Icons contribute to the beauty of worship. They are like windows open on the realities of the Kingdom of God, making them present in our prayer on earth.
Although icons are images, they are not simply illustrations or decorations. They are symbols of the incarnation, a presence which offers to the eyes the spiritual message that the Word addresses to the ears.
According to the eighth-century theologian Saint John Damascene, icons are based on the coming of Christ to earth. Our salvation is linked to the incarnation of the divine Word, and therefore to matter: “In the past, the incorporeal and invisible God was never represented. But now that God has been manifested in the flesh and has dwelt among men, I represent the visible in God. I do not adore matter; I adore the creator of matter, who has become matter for my sake, who chose to dwell within matter and who, through matter, has caused my salvation” (Discourse I,16).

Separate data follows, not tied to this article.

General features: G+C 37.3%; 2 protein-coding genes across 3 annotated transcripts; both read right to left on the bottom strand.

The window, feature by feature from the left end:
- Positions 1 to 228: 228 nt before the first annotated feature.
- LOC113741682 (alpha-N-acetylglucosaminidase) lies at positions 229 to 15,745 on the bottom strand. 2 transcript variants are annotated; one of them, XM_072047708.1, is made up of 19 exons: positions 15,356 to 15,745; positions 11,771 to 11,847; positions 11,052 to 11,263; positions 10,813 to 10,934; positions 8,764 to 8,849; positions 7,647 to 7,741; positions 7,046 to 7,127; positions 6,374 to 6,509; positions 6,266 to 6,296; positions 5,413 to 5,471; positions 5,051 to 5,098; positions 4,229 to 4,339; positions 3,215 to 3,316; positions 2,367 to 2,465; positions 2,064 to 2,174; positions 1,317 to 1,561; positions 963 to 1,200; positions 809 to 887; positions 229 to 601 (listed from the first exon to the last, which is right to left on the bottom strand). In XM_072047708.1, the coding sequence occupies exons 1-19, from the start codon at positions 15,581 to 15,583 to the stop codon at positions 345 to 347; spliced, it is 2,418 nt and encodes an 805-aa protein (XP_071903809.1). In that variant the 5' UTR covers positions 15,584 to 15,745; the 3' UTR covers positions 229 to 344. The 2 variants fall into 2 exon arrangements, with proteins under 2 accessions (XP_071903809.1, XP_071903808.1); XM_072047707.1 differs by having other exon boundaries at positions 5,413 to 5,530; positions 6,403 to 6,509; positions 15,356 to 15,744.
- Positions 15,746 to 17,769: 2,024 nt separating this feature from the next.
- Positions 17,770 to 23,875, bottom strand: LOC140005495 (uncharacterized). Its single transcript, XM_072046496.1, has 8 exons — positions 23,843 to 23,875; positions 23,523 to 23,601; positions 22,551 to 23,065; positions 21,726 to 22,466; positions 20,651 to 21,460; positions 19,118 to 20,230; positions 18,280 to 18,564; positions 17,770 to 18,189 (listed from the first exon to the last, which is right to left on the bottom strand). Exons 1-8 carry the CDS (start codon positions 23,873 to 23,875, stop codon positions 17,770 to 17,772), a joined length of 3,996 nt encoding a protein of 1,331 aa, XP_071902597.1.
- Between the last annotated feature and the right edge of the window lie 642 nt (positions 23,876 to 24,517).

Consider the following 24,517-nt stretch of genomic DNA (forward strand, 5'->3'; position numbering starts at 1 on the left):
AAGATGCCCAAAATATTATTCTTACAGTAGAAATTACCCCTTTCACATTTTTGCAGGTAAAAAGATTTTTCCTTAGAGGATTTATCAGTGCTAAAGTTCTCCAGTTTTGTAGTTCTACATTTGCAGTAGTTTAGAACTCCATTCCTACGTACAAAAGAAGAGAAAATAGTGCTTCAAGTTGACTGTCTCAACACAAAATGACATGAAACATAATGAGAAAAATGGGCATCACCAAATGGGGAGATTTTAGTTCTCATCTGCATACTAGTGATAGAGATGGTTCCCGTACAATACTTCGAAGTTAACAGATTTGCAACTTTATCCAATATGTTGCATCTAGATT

By the faith it expresses, by its beauty and its depth, an icon can create a space of peace and sustain an expectant waiting. It invites us to welcome salvation even in the flesh and in creation.